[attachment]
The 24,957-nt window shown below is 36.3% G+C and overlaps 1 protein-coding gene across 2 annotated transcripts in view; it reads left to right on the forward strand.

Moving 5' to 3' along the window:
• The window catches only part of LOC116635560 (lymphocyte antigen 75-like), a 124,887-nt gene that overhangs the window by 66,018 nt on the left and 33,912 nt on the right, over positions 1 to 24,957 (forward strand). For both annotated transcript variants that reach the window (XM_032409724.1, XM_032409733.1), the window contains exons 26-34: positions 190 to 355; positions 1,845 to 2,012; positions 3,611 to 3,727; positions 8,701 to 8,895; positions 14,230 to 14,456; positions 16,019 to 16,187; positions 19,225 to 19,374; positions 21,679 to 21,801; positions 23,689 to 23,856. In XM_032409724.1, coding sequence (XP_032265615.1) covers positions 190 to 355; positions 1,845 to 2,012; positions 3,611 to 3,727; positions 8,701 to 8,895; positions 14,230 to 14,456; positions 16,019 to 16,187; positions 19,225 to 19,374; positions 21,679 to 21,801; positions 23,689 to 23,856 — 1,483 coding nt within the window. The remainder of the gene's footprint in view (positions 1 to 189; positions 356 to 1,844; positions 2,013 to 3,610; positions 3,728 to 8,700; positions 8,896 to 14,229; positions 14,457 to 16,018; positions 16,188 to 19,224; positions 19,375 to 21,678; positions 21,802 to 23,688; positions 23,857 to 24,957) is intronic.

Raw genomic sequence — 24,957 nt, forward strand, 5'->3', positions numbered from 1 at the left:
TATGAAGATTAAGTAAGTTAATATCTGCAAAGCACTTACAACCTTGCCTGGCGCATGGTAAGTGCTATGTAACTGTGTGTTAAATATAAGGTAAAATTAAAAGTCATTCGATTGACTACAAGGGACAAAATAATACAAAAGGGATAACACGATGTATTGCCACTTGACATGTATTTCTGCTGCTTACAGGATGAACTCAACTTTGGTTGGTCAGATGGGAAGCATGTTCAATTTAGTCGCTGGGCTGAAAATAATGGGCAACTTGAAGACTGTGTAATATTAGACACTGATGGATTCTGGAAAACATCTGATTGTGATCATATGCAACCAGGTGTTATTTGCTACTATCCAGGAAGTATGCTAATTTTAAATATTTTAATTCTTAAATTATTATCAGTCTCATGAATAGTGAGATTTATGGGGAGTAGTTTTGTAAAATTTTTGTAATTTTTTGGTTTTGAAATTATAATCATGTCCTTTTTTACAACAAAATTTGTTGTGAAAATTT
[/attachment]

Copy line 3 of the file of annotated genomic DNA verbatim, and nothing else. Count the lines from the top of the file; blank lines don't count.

• The window catches only part of LOC116635560 (lymphocyte antigen 75-like), a 124,887-nt gene that overhangs the window by 66,018 nt on the left and 33,912 nt on the right, over positions 1 to 24,957 (forward strand). For both annotated transcript variants that reach the window (XM_032409724.1, XM_032409733.1), the window contains exons 26-34: positions 190 to 355; positions 1,845 to 2,012; positions 3,611 to 3,727; positions 8,701 to 8,895; positions 14,230 to 14,456; positions 16,019 to 16,187; positions 19,225 to 19,374; positions 21,679 to 21,801; positions 23,689 to 23,856. In XM_032409724.1, coding sequence (XP_032265615.1) covers positions 190 to 355; positions 1,845 to 2,012; positions 3,611 to 3,727; positions 8,701 to 8,895; positions 14,230 to 14,456; positions 16,019 to 16,187; positions 19,225 to 19,374; positions 21,679 to 21,801; positions 23,689 to 23,856 — 1,483 coding nt within the window. The remainder of the gene's footprint in view (positions 1 to 189; positions 356 to 1,844; positions 2,013 to 3,610; positions 3,728 to 8,700; positions 8,896 to 14,229; positions 14,457 to 16,018; positions 16,188 to 19,224; positions 19,375 to 21,678; positions 21,802 to 23,688; positions 23,857 to 24,957) is intronic.